The Northern Way

There is vil­lage of shamans in the far north where snow is every­where. In the vil­lage there is a wood­en house with a sauna. First the shamans pre­pare the sauna. By the time it's very hot, the trainees en­ter the house, about 3 or 4 youths, they take off all clothes and just sit in the sauna for a while, hav­ing a sil­ly chat and all. Once they start sweat­ing a lot, they be­gin to work out and the el­der shamans stretch them for about an hour or so, un­til the bod­ies are as loose as pos­si­ble. It's nev­er a bad idea to take in some al­co­hol for brav­ery and to loosen the body more, so the prepa­ra­tion is al­so a lit­tle bit of a par­ty, but north­ern peo­ple al­ways love to turn every­thing in­to a par­ty. And of course some very good par­ty tricks are demon­strat­ed here, too.

Af­ter an hour or more, the youths are all lim­ber, they're laugh­ing and blush­ing a lot be­cause of the al­co­hol and see­ing each oth­er's naked bod­ies in so many stretchy po­si­tions. Now it's about time to lead them out­side the sauna to the cold white street. The el­ders take one of the trainees who seems to be "ready", to the street, wear­ing just a small loin­cloth. The trainee's skin is very smooth and red­dish af­ter the sauna, the hair is wet, the body is all warm, beau­ti­ful­ly slen­der and flex­i­ble, well pre­pared for the wildest con­tor­tion fan­tasies. He strikes his best po­si­tion and re­lax­es. It's im­por­tant to cap­ture the best mo­ment of it, so a shaman quick­ly splash­es a huge buck­et of wa­ter all over the trainee and an­oth­er shaman im­me­di­ate­ly casts a freez­ing spell.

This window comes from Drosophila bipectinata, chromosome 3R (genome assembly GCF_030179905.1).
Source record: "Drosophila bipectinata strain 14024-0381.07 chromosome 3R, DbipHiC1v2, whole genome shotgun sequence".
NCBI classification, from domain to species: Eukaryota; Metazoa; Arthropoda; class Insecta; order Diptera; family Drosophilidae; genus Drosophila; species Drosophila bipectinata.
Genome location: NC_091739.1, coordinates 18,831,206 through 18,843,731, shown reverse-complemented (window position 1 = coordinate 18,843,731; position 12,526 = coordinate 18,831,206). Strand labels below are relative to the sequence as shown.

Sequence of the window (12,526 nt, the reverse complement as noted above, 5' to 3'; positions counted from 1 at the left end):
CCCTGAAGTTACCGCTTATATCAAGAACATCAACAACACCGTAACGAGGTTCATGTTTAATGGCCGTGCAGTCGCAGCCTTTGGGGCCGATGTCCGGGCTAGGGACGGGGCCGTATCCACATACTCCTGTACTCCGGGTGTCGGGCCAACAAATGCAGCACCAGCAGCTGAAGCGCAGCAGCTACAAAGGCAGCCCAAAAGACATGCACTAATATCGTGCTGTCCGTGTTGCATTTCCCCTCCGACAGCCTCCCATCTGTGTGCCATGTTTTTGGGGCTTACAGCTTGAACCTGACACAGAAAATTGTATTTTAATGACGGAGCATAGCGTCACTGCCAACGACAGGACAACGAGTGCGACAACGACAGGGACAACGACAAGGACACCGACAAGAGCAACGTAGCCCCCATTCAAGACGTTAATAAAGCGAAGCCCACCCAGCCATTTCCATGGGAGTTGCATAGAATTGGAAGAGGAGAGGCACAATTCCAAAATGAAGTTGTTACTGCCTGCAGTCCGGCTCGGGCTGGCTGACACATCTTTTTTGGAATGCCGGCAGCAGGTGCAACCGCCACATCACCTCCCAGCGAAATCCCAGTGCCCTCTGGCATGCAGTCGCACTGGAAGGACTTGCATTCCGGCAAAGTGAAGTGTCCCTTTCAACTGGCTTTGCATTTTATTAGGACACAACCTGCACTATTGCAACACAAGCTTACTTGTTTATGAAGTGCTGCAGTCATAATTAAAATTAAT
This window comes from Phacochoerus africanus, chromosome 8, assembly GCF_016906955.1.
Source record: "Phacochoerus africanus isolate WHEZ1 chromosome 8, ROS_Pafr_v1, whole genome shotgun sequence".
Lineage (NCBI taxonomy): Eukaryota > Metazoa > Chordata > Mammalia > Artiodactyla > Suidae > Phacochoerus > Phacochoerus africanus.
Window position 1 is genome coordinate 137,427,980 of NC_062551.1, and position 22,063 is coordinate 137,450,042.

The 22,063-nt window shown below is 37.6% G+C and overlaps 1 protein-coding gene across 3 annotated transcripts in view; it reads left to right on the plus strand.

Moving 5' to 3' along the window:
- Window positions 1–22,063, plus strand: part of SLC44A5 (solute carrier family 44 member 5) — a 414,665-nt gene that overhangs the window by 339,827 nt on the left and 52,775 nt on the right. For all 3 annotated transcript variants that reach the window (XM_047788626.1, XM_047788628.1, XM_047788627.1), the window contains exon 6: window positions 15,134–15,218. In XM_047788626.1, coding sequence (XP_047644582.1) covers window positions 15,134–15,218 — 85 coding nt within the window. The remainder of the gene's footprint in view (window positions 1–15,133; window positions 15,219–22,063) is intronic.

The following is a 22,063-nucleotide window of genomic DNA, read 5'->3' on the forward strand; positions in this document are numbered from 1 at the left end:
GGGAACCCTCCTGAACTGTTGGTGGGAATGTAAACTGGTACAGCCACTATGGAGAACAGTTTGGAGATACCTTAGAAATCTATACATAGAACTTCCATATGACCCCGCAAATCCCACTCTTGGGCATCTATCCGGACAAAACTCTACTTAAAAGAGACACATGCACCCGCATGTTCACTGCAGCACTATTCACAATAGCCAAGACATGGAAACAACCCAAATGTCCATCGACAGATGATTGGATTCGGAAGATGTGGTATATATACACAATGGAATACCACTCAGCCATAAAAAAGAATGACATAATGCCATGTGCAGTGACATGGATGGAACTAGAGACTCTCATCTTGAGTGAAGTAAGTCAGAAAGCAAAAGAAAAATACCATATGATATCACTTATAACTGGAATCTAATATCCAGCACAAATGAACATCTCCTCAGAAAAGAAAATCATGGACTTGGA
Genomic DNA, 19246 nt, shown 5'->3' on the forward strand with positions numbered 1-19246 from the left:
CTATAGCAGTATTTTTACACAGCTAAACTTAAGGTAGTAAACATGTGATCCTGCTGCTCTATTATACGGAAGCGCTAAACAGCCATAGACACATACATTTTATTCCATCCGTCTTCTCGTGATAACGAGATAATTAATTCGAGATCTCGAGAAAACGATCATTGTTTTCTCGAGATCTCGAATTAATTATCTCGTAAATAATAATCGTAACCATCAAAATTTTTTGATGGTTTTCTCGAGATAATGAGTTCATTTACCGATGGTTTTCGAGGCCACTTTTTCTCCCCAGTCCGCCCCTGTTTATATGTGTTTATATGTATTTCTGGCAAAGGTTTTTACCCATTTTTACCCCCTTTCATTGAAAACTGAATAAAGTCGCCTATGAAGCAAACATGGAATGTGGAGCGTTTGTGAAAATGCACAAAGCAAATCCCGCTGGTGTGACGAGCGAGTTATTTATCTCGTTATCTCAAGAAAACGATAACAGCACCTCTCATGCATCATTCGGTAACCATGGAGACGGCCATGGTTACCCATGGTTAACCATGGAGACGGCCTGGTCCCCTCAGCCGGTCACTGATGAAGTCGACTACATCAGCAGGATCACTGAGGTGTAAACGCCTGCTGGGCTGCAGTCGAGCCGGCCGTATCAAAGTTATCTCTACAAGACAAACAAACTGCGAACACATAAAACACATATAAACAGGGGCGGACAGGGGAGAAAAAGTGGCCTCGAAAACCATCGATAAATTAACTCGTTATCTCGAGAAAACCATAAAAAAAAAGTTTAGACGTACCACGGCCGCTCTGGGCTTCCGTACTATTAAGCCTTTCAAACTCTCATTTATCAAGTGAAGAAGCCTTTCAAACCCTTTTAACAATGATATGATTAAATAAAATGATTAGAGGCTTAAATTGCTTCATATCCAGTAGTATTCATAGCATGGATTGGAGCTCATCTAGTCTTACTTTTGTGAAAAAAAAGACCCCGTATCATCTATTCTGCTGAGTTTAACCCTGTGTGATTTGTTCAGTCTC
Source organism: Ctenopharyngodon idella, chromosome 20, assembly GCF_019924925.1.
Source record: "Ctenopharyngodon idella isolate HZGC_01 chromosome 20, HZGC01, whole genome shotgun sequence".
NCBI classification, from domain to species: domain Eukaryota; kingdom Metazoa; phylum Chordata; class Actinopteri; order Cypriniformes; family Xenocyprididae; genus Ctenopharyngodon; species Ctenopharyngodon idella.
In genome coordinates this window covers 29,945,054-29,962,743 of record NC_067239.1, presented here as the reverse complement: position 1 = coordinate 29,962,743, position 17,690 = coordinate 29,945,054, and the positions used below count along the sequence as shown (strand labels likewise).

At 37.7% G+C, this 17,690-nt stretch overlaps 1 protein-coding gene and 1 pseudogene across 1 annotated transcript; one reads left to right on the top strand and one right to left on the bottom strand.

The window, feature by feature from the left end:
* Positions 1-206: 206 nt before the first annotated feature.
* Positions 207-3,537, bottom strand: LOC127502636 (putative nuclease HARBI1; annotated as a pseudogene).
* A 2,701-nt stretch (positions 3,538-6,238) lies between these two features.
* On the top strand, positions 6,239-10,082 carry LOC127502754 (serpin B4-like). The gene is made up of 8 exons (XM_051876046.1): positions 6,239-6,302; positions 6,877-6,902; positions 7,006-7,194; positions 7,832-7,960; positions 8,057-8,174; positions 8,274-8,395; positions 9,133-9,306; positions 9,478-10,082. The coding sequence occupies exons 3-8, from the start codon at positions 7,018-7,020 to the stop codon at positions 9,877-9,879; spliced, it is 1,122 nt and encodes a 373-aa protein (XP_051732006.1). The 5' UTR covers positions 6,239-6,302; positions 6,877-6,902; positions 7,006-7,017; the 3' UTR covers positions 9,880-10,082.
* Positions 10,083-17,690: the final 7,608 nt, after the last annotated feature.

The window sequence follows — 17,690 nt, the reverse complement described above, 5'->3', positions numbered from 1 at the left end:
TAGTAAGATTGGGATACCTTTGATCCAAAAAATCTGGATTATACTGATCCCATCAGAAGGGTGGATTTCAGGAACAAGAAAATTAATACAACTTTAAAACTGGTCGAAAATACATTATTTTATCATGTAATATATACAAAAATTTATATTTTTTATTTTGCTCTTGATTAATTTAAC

With­in a few sec­onds they get an ide­al ice sculp­ture. Then goes the sec­ond trainee, and so on. With an artis­tic ap­proach they build a va­ri­ety of com­plex pos­tures, even the pos­tures where no body part is left un­stretched, so to speak. Some­times it works to­geth­er with a telekine­sis spell to avoid get­ting frozen along with the trainee while stretch­ing him, as well as to build some of the most aes­thet­ic sculp­ture com­po­si­tions that would make peo­ple guess how it was even pos­si­ble to achieve that po­si­tion...

Af­ter all the "sculp­tures" are com­plete, the shamans leave them for ex­hi­bi­tion and the sculp­tures stay there for a few days, ad­mired by the vil­lagers. Then the shamans take them care­ful­ly back to the sauna house where they melt and the youths are giv­en cups of hot tea and then some nice mas­sage. They dis­cuss how good were their "sculp­tures" and how much peo­ple en­joyed them. Then they spend more time in the sauna to see just how flex­i­ble they got af­ter stay­ing stretched for sev­er­al days like that. Fi­nal­ly, they have a nice din­ner and go to sleep.

Some­times, when lucky enough, the trainees could get a paint­ing or two of what their "sculp­tures" looked like, done by a pro­fes­sion­al painter. The shamans some­times hire a good painter when one of the sculp­tures "turned out" to look par­tic­u­lar­ly in­ter­est­ing. Of course any of the trainees would be over­joyed to get a paint­ing like that, so they can hang it on the wall in their house or con­sid­er to sell it to the small lo­cal mu­se­um for every­body to en­joy. Some­times they could even hire ac­tu­al sculp­tors to im­mor­tal­ize the ice sculp­ture in mar­ble. But of course the beau­ty of the ac­tu­al ice sculp­tures is val­ued above every­thing else and the trainees can be very cre­ative with their flex­i­bil­i­ty and self-ex­pres­sion.

See al­so